When a bank issues a certified check that was funded from my account, where will the funds end up if the recipient never cashes the check before it expires?
The answer probably varies with local law, and you haven't said where you're located.
In most or all US states, it appears that after some statutory length of time, the bank would transfer the money to the state government, where it would be held indefinitely as "unclaimed property" in the name of the recipient (technically, the payee, the person to whom the check is made payable). This process is called escheatment. Most states publish a list of all unclaimed property, so at some later date the payee could find their name on this list, and realize they were entitled to the funds. There would then be a process by which the payee could claim the funds from the state.
Usually the state keeps any interest earned on the money.
As far as I know, there typically wouldn't be any way for you, the person who originated the payment, to collect the money after escheatment. (Before escheatment, if you have the uncashed check in your possession, you can usually return it to the bank and have it refunded to you.)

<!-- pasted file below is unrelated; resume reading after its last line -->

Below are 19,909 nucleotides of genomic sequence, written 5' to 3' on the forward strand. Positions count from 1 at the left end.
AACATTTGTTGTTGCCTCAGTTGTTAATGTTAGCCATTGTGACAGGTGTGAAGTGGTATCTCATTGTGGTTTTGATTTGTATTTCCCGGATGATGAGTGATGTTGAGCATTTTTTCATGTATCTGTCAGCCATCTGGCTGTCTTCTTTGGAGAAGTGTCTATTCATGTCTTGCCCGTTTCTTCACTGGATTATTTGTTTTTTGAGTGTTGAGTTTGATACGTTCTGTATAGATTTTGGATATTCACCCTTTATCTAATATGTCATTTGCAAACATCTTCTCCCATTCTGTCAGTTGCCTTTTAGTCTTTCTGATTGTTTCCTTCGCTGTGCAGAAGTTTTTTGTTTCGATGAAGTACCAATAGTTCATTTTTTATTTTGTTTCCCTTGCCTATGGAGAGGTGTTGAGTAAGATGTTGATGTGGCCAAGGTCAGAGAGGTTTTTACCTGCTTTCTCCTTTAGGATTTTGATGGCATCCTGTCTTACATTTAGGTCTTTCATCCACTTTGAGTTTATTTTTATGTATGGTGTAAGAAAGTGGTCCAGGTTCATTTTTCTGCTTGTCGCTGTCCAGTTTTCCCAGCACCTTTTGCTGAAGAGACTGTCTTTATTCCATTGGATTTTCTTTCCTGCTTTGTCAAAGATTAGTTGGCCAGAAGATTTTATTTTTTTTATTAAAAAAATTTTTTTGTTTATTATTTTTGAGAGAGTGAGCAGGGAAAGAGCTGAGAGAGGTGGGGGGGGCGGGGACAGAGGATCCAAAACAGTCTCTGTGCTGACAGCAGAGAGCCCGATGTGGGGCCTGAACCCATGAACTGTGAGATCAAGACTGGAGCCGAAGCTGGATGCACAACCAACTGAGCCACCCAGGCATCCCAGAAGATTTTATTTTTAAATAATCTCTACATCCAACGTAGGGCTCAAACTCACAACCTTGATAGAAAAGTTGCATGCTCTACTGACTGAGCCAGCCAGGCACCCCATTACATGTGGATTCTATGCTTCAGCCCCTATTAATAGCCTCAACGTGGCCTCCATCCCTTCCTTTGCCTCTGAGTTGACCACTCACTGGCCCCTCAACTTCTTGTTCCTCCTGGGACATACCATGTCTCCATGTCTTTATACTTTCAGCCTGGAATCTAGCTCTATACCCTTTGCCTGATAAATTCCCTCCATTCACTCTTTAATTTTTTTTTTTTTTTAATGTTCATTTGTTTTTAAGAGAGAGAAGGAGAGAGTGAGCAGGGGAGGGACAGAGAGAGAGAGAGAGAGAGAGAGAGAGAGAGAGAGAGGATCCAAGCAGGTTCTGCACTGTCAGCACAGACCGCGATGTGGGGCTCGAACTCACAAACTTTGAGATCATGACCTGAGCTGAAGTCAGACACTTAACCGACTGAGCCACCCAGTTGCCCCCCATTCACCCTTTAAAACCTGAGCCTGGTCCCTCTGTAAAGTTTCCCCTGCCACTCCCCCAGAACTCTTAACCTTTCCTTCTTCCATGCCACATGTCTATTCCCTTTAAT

I had trouble finding an authoritative source explaining this, but a number of informal sources (found by Googling "cashier check escheatment") seem to agree that this is generally how it works. Here is the web site for a law firm, saying that in California an uncashed cashier's check escheats to the state after 3 years.
Until escheatment occurs, the recipient can cash the check at any time. I don't think that cashier's checks become "stale" like personal checks do, and there isn't any situation in which the funds would automatically revert to you.